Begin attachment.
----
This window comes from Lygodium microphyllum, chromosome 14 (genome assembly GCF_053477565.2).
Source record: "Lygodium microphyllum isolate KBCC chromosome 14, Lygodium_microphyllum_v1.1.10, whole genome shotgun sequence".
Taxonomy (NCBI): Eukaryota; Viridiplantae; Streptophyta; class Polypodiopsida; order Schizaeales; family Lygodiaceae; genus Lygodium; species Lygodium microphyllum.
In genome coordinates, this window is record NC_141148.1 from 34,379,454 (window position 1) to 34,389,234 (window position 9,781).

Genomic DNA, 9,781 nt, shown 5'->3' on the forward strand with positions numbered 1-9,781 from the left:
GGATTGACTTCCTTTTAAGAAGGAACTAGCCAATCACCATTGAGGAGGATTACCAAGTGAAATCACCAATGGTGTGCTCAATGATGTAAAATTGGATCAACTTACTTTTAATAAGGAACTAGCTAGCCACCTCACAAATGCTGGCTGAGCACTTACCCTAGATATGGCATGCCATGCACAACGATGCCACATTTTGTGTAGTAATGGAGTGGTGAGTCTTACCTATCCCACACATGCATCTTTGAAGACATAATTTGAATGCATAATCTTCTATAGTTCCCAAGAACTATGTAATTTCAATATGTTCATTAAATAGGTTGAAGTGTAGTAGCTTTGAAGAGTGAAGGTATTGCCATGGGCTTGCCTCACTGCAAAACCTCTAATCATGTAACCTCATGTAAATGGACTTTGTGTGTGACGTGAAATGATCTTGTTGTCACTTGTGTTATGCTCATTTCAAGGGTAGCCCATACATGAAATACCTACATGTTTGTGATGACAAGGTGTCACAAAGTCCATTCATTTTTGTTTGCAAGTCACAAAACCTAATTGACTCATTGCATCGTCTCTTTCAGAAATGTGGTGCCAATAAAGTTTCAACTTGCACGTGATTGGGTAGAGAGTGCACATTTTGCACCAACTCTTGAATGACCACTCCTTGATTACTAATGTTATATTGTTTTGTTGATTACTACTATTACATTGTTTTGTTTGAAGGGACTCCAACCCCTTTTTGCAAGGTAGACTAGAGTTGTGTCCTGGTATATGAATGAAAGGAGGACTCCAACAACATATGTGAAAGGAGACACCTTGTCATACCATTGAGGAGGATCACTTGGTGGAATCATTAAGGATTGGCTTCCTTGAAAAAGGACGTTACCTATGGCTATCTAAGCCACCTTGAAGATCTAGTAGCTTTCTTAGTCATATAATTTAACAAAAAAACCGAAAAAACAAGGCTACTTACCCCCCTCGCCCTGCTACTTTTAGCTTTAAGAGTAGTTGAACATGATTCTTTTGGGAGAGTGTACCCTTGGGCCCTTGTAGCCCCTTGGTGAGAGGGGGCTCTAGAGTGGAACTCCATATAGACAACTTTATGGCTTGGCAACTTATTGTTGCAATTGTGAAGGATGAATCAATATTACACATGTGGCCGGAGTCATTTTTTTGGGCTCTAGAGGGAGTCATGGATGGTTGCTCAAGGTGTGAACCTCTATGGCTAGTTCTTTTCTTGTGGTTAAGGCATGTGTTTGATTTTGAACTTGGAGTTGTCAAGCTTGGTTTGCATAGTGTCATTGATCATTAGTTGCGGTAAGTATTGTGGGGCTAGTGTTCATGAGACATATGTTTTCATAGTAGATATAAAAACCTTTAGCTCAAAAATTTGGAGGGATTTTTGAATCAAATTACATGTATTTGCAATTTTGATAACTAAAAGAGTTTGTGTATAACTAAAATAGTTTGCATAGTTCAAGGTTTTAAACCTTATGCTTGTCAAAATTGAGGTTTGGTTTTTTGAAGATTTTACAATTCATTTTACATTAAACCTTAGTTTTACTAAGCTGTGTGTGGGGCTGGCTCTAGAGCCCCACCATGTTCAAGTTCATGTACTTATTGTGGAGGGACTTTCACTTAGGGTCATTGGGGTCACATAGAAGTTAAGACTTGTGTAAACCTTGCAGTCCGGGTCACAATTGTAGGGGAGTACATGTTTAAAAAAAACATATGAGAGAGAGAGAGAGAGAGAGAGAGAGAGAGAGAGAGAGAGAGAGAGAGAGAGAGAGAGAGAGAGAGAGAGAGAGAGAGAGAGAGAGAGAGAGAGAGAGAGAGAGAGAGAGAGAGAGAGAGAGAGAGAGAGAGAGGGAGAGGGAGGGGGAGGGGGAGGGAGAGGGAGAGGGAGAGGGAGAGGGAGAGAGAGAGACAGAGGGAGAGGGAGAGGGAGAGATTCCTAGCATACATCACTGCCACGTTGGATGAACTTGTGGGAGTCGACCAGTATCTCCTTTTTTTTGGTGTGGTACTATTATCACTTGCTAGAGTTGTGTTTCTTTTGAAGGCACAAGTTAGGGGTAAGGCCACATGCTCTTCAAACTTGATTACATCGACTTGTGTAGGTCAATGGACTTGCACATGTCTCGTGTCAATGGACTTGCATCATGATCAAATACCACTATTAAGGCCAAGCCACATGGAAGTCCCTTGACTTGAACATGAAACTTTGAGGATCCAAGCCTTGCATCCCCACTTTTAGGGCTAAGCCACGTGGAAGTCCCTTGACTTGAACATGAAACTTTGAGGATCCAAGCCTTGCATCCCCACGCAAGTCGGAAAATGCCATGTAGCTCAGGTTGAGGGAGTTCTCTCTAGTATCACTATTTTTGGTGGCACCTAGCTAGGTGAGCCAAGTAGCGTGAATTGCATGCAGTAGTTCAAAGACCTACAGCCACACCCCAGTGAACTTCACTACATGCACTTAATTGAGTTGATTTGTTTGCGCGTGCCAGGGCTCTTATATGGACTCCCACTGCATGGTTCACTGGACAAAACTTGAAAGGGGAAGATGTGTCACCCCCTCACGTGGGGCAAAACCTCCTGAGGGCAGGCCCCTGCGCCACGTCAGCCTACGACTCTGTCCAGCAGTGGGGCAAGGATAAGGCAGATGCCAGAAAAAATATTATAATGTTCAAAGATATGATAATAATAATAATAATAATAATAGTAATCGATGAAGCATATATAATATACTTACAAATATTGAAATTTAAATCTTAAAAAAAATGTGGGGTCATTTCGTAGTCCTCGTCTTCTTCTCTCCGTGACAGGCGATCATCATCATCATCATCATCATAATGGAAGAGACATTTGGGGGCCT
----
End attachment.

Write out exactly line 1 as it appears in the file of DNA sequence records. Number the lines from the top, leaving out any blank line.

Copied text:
This window comes from Lygodium microphyllum, chromosome 14 (genome assembly GCF_053477565.2).